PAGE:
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Dems Cite Airline Pension Case in Retirement Debate

House Democrats said Wednesday that United Airlines' success in winning court approval to terminate its employee pension plans underscores the need to preserve a traditional Social Security (search) benefit.

"For those pilots, for those flight attendants, for those mechanics, for those ramp employees, Social Security this morning is much greater percentage of their total retirement package than they had ever anticipated when they started working for United Airlines (search)," Rep. George Miller of California, top Democrat on the House Committee on Education and the Workforce, said after emerging from his party's weekly caucus meeting.

Rep. James Clyburn, D-S.C., noted polls show less than a majority of Americans support a White House overhaul of Social Security that includes creating private investment accounts. "I think the headlines today will help them make up their mind and they will join that 60 percent who now oppose what the president is proposing," the congressman said.

The White House took the opposite view, arguing the United case underscores the need for Social Security reform.

"The UAL situation is Exhibit A in the debate about why we must shore up America's retirement security program now, so that workers can be assured that they will have a decent retirement," said spokesman Trent Duffy.

On Tuesday a federal judge in Chicago allowed United, which is operating under bankruptcy protection, to terminate its four employee pension plans. The Pension Benefit Guaranty Corp. (search), the federal agency that guarantees pensions, will assume responsibility for $6.6 billion in obligations under the plans, which cover roughly 120,000 current and retired workers. Those workers face the risk of sharp benefit cuts.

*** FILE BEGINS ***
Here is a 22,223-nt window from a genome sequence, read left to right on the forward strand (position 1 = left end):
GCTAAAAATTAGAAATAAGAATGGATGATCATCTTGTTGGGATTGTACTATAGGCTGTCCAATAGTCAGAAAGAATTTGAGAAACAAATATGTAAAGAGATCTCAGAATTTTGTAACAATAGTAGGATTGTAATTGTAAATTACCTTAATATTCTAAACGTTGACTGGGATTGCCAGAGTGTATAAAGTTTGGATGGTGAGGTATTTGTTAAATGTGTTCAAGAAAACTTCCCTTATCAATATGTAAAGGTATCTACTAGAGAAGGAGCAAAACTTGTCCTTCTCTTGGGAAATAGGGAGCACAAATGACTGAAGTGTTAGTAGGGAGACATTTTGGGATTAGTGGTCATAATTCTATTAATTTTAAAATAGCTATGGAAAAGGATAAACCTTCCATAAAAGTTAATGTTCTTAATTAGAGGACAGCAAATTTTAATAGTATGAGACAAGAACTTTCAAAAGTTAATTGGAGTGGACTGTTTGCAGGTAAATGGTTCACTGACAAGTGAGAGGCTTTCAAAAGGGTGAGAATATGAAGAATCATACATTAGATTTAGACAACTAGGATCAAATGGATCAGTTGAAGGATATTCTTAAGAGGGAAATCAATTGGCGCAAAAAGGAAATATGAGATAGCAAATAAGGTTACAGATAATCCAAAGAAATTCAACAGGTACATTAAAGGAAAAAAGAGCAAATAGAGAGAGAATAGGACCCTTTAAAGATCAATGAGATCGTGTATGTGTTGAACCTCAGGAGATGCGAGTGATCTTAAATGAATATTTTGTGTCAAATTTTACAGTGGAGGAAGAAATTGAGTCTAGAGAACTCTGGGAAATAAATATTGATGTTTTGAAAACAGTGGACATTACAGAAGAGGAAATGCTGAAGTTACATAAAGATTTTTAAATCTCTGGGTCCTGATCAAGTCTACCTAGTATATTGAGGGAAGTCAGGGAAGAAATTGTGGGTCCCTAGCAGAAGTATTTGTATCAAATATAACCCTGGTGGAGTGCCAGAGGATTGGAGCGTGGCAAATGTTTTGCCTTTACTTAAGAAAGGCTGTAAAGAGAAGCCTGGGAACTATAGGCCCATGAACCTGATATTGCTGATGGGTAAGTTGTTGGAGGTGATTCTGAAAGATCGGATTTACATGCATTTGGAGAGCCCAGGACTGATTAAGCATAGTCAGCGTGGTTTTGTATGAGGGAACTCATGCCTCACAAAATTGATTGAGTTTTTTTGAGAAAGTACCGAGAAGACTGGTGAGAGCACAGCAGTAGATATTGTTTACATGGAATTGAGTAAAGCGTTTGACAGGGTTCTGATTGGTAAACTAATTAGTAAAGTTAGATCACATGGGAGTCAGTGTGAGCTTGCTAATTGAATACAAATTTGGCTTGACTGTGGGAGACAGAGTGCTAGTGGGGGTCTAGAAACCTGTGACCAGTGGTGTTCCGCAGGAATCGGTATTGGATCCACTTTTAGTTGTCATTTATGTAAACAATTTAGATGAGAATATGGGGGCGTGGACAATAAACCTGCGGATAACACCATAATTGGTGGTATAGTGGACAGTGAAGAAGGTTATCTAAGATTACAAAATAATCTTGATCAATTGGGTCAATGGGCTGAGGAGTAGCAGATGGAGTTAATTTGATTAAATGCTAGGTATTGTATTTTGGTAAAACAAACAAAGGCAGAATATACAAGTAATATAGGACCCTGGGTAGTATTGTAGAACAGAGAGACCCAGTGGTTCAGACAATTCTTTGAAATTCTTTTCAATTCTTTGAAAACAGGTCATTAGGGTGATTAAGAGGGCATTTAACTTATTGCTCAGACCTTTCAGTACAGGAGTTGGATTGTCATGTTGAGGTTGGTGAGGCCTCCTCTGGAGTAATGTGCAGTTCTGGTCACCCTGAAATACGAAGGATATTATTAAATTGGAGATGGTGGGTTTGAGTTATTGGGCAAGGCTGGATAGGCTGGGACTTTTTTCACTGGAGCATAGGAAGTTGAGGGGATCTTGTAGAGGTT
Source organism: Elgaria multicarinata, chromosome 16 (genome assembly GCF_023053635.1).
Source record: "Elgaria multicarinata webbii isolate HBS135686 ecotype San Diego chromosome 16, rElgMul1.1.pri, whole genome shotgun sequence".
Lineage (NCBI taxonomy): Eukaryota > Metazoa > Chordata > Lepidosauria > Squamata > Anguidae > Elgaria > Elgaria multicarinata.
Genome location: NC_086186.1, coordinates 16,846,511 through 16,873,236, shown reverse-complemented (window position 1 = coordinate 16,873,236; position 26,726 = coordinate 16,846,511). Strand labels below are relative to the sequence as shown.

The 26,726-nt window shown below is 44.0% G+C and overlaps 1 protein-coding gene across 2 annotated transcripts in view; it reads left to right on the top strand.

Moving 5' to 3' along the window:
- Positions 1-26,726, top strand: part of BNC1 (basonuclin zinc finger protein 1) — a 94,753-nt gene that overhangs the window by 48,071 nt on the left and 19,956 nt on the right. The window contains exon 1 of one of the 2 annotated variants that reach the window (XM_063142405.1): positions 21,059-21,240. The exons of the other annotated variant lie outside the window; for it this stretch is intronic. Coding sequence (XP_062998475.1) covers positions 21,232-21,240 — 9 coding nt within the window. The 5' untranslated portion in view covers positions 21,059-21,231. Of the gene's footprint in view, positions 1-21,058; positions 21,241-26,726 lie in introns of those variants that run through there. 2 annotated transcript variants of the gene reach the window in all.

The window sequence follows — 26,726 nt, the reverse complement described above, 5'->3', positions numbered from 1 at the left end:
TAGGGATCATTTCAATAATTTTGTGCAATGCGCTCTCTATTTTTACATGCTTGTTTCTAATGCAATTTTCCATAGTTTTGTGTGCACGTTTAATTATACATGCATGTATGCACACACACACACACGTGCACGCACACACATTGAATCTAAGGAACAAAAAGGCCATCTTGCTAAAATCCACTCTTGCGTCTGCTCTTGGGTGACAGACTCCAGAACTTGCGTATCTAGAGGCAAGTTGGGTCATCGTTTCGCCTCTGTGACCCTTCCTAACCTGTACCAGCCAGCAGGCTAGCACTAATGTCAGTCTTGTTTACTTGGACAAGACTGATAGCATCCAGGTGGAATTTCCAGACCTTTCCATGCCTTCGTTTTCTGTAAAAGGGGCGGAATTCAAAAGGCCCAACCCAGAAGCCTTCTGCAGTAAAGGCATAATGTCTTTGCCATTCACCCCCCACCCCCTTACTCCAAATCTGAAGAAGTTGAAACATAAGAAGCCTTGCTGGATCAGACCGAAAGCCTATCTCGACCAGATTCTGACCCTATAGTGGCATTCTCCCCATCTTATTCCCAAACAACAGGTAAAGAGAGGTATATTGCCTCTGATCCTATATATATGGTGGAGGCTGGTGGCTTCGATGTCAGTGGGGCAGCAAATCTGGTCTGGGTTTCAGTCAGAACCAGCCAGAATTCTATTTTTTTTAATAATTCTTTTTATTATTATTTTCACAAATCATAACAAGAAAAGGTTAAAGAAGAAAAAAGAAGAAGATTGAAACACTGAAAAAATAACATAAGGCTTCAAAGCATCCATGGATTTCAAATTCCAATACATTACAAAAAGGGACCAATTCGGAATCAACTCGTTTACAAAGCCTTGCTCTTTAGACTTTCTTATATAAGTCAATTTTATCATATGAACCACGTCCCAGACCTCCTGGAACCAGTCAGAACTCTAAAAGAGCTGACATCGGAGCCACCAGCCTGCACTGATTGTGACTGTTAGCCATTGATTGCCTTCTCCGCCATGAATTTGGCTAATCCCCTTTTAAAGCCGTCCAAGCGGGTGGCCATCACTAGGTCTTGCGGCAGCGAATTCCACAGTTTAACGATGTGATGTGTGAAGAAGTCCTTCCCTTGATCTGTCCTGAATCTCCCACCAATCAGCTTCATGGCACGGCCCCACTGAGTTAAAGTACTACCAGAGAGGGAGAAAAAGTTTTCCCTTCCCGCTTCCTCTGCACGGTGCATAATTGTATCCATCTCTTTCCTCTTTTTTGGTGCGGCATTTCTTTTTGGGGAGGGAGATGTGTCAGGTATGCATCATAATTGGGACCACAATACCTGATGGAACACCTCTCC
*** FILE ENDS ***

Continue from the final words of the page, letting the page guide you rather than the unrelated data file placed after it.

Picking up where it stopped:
Such defined-benefit pension payments are part of the so-called three-legged stool that financial planners recommend for retirees. The other two are personal savings through 401(k) (search) and IRA accounts (search), as well as government-backed Social Security benefits.

With the Depression-era program facing the impending challenge of paying benefits to retiring baby boomers, President Bush has proposed allowing workers to create private investment accounts that will pay a portion of their future benefits. Last week, he also endorsed the idea of changing the way future benefits are calculated, using a "progressive indexing" scale that would reduce expected checks for all but low-income workers making less than $30,000 annually.

Democrats have been near-united in opposing the administration proposal, arguing it is a stealth attempt to wean Social Security of its funding, and to shift a critical "leg" of retirement funding from the government to the individual. In particular, they have demanded that Bush drop his account proposal because it would require trillions in government borrowing — money needed to cover full benefit payments for existing retirees while younger workers divert a portion of their payroll taxes to start up the proposed personal accounts.

Rep. Charles Rangel of New York, the top Democrat on the House Ways and Means Committee, which on Thursday holds a hearing on Bush's proposal, said after leaving the Democratic caucus: "Mr. President, you have a lot of capital, but not enough to sell this doggone elephant to the people of America."

Rangel labeled the borrowing needed to start up the accounts as the "rape of the Social Security trust fund," and declared: "It's going to be middle-income people, the same people that are losing their pension benefits, who are going to be treated as though they're wealthy and be denied the benefits that they would've ordinarily deserved, while we try to entice the working poor people that they're going to get more than they normally would."